Over the past two days, there were a handful of exceptional new tracks from the likes of Purling Hiss, Kississippi, Kevin Morby, Pop & Obachan, benngrigg, Busman’s Holiday, Trails and Ways, Emilyn Brodsky, Sun Angle, Touché Amoré, Crying, Suburban Living, Kim Gordon, Henry Jamison, Light Fantastic, Levitations, Softspot, Rick Barry, and Shana Falana. Additionally, there were outstanding music videos from Martha (who also found room for an amusing Radiator Hospital cameo), Sex Stains, The White Stripes, Adam Torres, Wolf People, Chromatics, The Kills, Matt Kivel, and Nøise. Rounding everything out were incredible full streams via Oh Boland, Low Culture, Sat. Nite Duets, Left & Right, Human People, LA Font, Bad Kids To The Front, Cheshires, and Toy Cars.
While more than a handful of those were considered for this post’s featured spot, Strange Ranger secured the position by virtue of releasing an EP that contains a few of the finest songs to have been released all year. One of those, the record’s opening and title track, earned a healthy amount of recent praise. “Sunbeams Through Your Head” set an impressive, melancholic tone for its namesake which was released in full earlier today.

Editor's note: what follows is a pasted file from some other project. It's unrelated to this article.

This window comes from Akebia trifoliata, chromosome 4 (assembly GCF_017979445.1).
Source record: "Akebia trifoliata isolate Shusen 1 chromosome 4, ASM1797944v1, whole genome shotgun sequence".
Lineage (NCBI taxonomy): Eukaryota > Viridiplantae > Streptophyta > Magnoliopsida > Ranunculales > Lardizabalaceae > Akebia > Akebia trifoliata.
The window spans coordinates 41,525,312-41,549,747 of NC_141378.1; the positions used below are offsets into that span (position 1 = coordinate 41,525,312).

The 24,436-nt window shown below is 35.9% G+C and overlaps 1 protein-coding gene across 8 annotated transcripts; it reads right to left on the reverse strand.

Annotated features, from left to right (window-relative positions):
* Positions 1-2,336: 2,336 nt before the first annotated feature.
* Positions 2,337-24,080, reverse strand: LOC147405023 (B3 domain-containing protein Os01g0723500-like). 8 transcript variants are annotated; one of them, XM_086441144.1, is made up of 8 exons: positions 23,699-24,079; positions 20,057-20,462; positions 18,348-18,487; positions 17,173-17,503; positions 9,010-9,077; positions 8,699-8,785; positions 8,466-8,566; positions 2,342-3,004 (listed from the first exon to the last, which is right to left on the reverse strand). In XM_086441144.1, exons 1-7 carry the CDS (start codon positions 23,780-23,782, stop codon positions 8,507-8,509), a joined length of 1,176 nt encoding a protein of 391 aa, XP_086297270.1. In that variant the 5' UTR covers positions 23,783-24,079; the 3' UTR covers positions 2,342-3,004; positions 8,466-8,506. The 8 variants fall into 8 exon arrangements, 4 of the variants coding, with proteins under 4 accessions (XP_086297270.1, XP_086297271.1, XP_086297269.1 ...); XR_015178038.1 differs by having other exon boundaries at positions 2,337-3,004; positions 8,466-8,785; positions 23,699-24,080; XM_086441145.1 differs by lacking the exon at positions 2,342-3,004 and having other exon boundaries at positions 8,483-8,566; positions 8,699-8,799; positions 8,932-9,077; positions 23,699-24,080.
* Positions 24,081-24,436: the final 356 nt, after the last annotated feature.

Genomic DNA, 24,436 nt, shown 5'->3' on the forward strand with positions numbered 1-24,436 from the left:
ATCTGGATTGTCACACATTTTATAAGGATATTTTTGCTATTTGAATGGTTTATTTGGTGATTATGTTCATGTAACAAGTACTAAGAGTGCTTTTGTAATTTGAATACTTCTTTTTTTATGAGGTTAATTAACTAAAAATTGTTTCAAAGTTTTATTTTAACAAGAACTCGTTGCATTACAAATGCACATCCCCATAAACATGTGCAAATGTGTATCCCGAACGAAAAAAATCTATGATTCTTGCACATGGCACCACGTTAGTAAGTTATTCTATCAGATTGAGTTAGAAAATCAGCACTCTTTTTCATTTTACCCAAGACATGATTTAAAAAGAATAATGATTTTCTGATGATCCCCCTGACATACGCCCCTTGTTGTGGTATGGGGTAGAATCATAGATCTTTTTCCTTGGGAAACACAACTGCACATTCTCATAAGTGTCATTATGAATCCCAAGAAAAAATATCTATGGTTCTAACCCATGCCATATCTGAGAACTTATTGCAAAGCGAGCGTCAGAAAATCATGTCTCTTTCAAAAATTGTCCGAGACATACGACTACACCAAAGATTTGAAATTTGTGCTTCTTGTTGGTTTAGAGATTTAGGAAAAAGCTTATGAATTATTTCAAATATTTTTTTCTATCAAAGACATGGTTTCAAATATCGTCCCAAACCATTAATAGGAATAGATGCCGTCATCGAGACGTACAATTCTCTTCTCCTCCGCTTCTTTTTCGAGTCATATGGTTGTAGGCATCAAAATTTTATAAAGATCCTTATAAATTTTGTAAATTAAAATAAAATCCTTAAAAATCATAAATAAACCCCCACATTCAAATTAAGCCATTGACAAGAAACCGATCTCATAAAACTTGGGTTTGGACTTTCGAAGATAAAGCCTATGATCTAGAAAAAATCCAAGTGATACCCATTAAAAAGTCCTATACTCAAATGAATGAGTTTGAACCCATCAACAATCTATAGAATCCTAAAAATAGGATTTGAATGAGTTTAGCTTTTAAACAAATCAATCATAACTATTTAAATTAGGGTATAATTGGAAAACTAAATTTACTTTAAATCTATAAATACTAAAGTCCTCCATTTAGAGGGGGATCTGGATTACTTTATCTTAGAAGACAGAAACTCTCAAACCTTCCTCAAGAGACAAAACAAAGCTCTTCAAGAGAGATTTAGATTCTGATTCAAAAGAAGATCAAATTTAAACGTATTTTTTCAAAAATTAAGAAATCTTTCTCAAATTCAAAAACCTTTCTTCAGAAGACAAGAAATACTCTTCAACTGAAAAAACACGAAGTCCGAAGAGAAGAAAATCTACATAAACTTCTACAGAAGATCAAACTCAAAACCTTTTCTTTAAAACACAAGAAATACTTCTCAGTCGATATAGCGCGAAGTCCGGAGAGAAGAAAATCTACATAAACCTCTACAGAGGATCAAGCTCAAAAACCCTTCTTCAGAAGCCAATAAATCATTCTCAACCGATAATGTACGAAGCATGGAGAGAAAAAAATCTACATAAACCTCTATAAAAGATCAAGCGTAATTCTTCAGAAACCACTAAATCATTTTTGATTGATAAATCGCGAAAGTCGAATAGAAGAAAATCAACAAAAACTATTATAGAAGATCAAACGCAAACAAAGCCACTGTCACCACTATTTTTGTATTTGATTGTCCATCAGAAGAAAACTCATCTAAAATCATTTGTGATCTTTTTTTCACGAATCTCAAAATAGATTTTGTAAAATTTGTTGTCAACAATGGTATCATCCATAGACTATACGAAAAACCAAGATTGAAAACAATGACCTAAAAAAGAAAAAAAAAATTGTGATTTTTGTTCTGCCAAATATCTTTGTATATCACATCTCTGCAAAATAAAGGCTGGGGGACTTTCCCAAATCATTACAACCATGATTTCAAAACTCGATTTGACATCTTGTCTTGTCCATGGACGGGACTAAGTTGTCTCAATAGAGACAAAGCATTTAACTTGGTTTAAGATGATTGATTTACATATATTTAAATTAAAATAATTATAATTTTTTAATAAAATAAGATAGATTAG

Following the haunted title track, Sunbeams Through Your Head could have gone a number of directions but chose to expand on its thesis statement. The EP’s second track, “Life Would Be Cooler”, is by far its longest and one of its most gripping. “Life Would Be Cooler” also turns out to be surprisingly economical in its narrative, painting a portrait of an intense (and intensely damaged) longing in less than 60 words, closing with a devastating plea that drives a staggering amount of genuine feeling home.
It’s an opening salvo that packs an emotional wallop but Strange Ranger stays on course for the next barrage of tracks, remaining unapologetic for their overwhelmingly weary nature and casting an atmospheric pall in the process. In a strange way, it’s almost moving, listening to the band support their most downtrodden tendencies with intuitively empathetic moments in the instrumental composition. “Dolph”, “Whatever You Say”, and especially the gorgeous, instrumental “Thru Your Head” all contain breathtaking moments of a deeply felt compassion.
Everything that the EP works towards comes splintering apart, quite literally, in the manic closing track, “oh oh oh oh”. From the outset of the record’s final statement, the vocals are cracking to the point of breaking as a mournful organ line runs underneath the pained theatrics. Those are the song’s only two elements and they grow more pronounced as the narrative grows more hopeless. Eventually the narrative’s abandoned altogether, buckling underneath its own weight and disappearing into the ether, as the organ figure delivers a somber eulogy. It’s a challenging, mesmerizing way to close out an incredible EP and allows Sunbeams Through Your Head to linger long after it’s gone. It’s company worth keeping.
Listen to Sunbeams Through Your Head below and download it here.